The long and rich history of Featherstone Rovers Rugby League Football Club

Sunday, 6 December 2015

Trevor Clark

When Peter Fox came back to Featherstone in the summer of 1987, one of the first things he had to do was sort out the hooking role. He plumped for the familiar face of Keith Bell (#509) to help him through Rovers’ Division Two season in 1987/88. Back in the first division Fox made a move for a player he knew well from his time at Headingley. 

 Leeds hooker Trevor Clark (#656) was a Maori international player who had been a Headingley regular for four seasons. He came to Featherstone to form an effective front row combination with veteran Jeff Grayshon (#655) and another Kiwi, Glenn Bell (#660). What a buy Clark turned out to be. Always lively in the loose, his backing-up skills were vital in an expansive Rovers team. He put in a lot of work on defence with his tireless tackling. Quick service from the pay-the-ball was also a feature of Trevor’s game, as changes in the laws of rugby league started to make ruck speed ever more important. In many ways therefore, Clark was the prototype of the modern hooker where ball-winning skills from the scrum were becoming less and less important. There were now far fewer scrums, referees became more lenient of scrum offences and the possibility of ever actually winning “one against the head” virtually disappeared. These changes suited Clark’s ball-handling athleticism down to the ground, and his dashes from acting half-back led to numerous breaks.

Over four successful seasons Trevor was first choice hooker, and the efforts of rival hookers to wrest the number nine shirt from him proved in vain.  Mark Gibbon (#677) signed from Doncaster but failed to hold down a first team slot, but gave good service to the A team. Local youngster Lee Whiteley (#671) showed some promise but a serious leg injury impeded his progress. Some career highlights for Trevor included the 1989 Yorkshire Cup final, and in the same week playing (and scoring) against his fellow-countrymen the New Zealand tourists.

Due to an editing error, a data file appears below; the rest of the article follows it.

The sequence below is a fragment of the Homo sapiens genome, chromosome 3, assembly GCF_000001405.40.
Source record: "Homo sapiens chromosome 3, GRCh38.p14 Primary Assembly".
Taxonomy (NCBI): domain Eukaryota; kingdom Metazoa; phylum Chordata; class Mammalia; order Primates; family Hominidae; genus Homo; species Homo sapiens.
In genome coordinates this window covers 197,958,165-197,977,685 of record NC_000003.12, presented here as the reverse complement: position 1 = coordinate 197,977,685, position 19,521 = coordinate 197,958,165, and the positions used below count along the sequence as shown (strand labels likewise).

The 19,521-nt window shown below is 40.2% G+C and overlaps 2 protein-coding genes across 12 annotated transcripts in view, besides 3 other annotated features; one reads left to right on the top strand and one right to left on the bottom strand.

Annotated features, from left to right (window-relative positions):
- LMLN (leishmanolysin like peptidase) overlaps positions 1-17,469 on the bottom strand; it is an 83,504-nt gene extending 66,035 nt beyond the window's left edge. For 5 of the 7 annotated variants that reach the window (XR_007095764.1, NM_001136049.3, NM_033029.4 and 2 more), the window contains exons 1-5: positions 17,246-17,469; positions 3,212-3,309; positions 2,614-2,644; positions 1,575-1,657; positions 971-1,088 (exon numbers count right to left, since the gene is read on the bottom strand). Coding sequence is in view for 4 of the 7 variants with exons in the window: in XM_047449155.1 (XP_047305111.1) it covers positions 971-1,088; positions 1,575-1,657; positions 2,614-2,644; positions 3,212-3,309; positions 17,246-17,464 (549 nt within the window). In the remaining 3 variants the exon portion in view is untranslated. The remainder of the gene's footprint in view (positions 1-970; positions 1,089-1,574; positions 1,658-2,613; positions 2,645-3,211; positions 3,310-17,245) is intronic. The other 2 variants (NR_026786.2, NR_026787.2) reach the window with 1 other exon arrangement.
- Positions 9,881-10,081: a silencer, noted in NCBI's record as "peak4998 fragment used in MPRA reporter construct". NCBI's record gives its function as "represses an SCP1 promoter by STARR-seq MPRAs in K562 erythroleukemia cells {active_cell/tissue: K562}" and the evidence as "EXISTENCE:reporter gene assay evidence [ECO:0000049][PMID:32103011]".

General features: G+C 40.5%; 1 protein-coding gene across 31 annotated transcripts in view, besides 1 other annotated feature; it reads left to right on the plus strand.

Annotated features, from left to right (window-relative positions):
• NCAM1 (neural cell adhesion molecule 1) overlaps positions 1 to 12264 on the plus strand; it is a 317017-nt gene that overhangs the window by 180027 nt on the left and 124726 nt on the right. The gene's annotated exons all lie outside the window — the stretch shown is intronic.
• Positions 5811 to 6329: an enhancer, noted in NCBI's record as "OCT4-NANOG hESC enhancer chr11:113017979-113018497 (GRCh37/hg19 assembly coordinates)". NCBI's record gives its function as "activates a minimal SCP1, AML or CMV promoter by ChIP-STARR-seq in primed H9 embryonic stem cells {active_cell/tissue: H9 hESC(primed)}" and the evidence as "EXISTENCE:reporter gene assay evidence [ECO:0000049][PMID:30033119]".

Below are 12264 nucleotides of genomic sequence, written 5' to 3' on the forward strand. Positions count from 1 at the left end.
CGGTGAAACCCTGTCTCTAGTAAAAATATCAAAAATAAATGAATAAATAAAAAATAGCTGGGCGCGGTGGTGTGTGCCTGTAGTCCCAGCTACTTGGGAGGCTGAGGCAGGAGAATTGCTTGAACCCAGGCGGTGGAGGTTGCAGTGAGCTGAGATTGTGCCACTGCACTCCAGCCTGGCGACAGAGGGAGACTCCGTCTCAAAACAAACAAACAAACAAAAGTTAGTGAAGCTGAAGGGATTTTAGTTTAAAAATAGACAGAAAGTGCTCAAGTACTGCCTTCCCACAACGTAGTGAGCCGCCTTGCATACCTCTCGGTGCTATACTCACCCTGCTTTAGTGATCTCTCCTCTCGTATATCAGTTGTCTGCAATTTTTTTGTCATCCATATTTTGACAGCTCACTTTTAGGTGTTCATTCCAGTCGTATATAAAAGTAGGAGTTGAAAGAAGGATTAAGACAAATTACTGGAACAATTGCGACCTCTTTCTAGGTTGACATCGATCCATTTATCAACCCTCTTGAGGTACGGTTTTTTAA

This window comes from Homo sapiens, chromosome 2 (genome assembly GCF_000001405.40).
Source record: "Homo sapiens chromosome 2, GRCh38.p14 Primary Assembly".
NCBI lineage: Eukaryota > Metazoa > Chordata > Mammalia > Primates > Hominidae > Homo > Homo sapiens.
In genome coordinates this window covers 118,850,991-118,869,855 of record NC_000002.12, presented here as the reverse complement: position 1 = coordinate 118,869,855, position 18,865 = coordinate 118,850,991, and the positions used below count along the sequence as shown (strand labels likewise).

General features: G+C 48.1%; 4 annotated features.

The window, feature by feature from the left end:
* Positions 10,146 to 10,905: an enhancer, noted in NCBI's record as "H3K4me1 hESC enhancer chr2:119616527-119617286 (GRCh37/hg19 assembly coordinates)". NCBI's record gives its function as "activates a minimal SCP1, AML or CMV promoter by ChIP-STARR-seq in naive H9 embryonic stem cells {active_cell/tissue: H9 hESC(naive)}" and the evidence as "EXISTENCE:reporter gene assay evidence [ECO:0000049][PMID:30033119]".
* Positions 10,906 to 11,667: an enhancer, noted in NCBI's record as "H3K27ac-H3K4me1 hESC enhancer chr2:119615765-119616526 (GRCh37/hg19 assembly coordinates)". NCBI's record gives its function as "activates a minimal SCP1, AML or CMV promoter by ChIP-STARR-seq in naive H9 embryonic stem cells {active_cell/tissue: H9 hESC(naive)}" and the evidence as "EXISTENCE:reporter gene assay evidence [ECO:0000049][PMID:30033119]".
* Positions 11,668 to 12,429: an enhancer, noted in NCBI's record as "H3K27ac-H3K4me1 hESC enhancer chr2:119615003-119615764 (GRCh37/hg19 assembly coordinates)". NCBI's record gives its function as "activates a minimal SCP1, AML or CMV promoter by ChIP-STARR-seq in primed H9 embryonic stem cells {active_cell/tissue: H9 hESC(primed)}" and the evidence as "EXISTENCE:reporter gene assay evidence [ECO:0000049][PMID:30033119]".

After racking up 125 games and scoring a very useful 30 tries, Clark’s Featherstone career came to an end. When Rovers were relegated in 1992 he left and linked up with Peter Fox at Bradford (the third different club where they had worked together). He was later joined at Odsal by Deryck Fox and Paul Newlove. Trevor is fondly remembered by Rovers fans as one of our most successful imports, and one of the first of the modern style hookers in the ever-changing game of rugby league.

After he finished playing he coached a number of clubs back in his native New Zealand.  Trevor’s son Mitch played prop forward for Doncaster in the 2015 season.

1 comment:

  1. Trevor was top class, and also played centre when needed. some great memories of Trevor.